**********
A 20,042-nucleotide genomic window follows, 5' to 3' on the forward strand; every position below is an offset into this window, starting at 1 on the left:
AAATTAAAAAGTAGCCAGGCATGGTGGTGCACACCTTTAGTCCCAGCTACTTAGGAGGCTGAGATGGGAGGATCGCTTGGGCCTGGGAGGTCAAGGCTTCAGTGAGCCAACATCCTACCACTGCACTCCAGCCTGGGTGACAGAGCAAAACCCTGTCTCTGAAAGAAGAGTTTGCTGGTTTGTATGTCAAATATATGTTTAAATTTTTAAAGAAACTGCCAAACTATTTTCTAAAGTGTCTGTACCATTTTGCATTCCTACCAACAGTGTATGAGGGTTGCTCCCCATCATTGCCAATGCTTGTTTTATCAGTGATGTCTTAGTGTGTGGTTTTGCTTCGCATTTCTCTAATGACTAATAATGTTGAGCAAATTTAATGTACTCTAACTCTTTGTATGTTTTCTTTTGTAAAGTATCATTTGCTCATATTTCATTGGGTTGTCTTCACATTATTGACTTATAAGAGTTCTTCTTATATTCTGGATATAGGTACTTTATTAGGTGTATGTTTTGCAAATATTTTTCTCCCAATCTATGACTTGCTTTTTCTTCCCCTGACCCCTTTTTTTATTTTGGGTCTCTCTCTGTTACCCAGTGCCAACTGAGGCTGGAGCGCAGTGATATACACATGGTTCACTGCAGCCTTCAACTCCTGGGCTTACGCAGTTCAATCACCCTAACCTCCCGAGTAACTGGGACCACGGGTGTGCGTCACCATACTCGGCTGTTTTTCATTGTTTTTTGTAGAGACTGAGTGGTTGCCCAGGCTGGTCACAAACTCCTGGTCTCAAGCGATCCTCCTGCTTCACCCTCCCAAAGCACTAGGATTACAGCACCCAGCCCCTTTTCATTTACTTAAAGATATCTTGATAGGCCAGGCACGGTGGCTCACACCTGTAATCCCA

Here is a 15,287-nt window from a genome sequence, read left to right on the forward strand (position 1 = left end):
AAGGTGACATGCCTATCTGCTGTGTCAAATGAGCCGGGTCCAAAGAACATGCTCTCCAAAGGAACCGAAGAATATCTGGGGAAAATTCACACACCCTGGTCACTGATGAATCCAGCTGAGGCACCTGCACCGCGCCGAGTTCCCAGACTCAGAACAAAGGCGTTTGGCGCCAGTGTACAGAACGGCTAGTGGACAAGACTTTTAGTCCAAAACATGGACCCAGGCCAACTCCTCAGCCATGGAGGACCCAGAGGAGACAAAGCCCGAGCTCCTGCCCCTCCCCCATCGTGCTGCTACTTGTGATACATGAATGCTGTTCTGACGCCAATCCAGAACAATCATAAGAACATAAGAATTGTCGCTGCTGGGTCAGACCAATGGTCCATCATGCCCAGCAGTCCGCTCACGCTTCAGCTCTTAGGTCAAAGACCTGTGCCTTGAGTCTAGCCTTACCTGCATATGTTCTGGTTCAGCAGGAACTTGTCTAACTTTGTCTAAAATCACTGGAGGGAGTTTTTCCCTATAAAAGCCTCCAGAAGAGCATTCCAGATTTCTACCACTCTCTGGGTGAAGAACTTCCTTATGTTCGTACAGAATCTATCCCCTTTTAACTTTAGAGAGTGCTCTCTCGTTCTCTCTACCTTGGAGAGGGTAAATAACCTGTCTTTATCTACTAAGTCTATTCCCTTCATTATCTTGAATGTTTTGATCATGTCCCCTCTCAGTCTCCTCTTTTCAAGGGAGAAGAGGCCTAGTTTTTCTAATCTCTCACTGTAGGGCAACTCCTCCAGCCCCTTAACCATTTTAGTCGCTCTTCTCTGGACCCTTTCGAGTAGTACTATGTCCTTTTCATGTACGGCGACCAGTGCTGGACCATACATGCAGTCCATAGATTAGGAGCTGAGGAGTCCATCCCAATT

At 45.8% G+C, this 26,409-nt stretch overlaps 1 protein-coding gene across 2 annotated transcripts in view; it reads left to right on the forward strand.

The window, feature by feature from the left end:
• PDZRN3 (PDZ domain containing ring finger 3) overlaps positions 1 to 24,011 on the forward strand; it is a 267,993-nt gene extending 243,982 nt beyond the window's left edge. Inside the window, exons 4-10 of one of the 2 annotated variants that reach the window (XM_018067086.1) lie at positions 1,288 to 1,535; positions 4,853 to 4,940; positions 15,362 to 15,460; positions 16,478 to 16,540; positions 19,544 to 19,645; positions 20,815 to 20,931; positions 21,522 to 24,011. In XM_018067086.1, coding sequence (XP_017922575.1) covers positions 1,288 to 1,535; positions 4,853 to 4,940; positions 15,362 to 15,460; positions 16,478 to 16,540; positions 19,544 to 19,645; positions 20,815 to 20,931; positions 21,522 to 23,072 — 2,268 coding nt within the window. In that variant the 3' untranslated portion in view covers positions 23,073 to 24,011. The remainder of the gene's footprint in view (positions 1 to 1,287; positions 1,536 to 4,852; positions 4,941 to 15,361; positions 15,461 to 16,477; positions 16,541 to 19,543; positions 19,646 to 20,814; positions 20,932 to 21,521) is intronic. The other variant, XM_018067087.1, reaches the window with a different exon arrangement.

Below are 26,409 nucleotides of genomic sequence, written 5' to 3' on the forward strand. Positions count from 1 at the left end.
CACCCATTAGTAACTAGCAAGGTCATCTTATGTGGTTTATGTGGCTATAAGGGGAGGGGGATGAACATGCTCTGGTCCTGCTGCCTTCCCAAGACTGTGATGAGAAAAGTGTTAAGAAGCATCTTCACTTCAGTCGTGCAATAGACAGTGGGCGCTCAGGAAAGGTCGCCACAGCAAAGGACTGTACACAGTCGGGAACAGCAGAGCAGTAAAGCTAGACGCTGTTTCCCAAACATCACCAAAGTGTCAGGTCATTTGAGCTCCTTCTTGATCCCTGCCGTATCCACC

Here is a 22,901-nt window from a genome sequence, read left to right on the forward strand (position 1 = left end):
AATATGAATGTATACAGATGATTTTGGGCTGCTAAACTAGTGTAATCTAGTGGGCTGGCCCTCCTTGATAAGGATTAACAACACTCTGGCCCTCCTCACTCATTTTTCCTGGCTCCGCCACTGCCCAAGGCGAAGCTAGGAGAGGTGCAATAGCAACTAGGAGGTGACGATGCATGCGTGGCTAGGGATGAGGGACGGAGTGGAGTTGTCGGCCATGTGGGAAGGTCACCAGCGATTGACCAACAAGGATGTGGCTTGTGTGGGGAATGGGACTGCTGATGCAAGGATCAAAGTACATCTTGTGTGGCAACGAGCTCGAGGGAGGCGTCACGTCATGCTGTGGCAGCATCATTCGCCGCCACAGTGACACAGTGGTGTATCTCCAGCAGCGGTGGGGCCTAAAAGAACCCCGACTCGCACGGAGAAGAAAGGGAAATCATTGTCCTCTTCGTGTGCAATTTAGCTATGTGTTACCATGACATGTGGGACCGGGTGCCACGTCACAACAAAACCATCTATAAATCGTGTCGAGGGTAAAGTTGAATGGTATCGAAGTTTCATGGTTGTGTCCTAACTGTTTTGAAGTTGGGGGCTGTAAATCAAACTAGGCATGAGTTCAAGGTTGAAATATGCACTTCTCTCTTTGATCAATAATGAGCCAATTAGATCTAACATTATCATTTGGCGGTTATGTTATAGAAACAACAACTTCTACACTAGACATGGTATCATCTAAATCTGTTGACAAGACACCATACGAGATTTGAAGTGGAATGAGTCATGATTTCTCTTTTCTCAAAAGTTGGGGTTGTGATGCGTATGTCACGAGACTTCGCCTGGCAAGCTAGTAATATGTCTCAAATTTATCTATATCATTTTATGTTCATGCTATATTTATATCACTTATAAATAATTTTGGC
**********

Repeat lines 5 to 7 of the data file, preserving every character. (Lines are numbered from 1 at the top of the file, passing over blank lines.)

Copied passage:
At 45.8% G+C, this 26,409-nt stretch overlaps 1 protein-coding gene across 2 annotated transcripts in view; it reads left to right on the forward strand.

The window, feature by feature from the left end:
• PDZRN3 (PDZ domain containing ring finger 3) overlaps positions 1 to 24,011 on the forward strand; it is a 267,993-nt gene extending 243,982 nt beyond the window's left edge. Inside the window, exons 4-10 of one of the 2 annotated variants that reach the window (XM_018067086.1) lie at positions 1,288 to 1,535; positions 4,853 to 4,940; positions 15,362 to 15,460; positions 16,478 to 16,540; positions 19,544 to 19,645; positions 20,815 to 20,931; positions 21,522 to 24,011. In XM_018067086.1, coding sequence (XP_017922575.1) covers positions 1,288 to 1,535; positions 4,853 to 4,940; positions 15,362 to 15,460; positions 16,478 to 16,540; positions 19,544 to 19,645; positions 20,815 to 20,931; positions 21,522 to 23,072 — 2,268 coding nt within the window. In that variant the 3' untranslated portion in view covers positions 23,073 to 24,011. The remainder of the gene's footprint in view (positions 1 to 1,287; positions 1,536 to 4,852; positions 4,941 to 15,361; positions 15,461 to 16,477; positions 16,541 to 19,543; positions 19,646 to 20,814; positions 20,932 to 21,521) is intronic. The other variant, XM_018067087.1, reaches the window with a different exon arrangement.